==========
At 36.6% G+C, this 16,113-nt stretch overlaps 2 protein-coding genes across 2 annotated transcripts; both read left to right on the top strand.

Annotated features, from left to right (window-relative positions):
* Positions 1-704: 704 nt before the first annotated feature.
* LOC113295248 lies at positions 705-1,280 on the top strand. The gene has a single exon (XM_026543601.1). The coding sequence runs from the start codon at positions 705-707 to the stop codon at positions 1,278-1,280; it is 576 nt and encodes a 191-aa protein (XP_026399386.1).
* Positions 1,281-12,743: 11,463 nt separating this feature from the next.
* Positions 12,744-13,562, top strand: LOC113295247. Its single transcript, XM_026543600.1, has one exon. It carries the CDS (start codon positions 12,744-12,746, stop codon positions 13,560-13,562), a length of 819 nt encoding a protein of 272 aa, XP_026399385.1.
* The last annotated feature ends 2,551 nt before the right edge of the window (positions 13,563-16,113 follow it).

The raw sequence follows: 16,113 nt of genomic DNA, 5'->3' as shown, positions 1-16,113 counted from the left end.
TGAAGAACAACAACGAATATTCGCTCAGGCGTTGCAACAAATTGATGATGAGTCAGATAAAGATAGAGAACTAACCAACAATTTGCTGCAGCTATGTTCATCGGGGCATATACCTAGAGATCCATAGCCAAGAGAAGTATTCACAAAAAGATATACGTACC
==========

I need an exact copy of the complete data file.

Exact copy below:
At 36.6% G+C, this 16,113-nt stretch overlaps 2 protein-coding genes across 2 annotated transcripts; both read left to right on the top strand.

Annotated features, from left to right (window-relative positions):
* Positions 1-704: 704 nt before the first annotated feature.
* LOC113295248 lies at positions 705-1,280 on the top strand. The gene has a single exon (XM_026543601.1). The coding sequence runs from the start codon at positions 705-707 to the stop codon at positions 1,278-1,280; it is 576 nt and encodes a 191-aa protein (XP_026399386.1).
* Positions 1,281-12,743: 11,463 nt separating this feature from the next.
* Positions 12,744-13,562, top strand: LOC113295247. Its single transcript, XM_026543600.1, has one exon. It carries the CDS (start codon positions 12,744-12,746, stop codon positions 13,560-13,562), a length of 819 nt encoding a protein of 272 aa, XP_026399385.1.
* The last annotated feature ends 2,551 nt before the right edge of the window (positions 13,563-16,113 follow it).

The raw sequence follows: 16,113 nt of genomic DNA, 5'->3' as shown, positions 1-16,113 counted from the left end.
TGAAGAACAACAACGAATATTCGCTCAGGCGTTGCAACAAATTGATGATGAGTCAGATAAAGATAGAGAACTAACCAACAATTTGCTGCAGCTATGTTCATCGGGGCATATACCTAGAGATCCATAGCCAAGAGAAGTATTCACAAAAAGATATACGTACC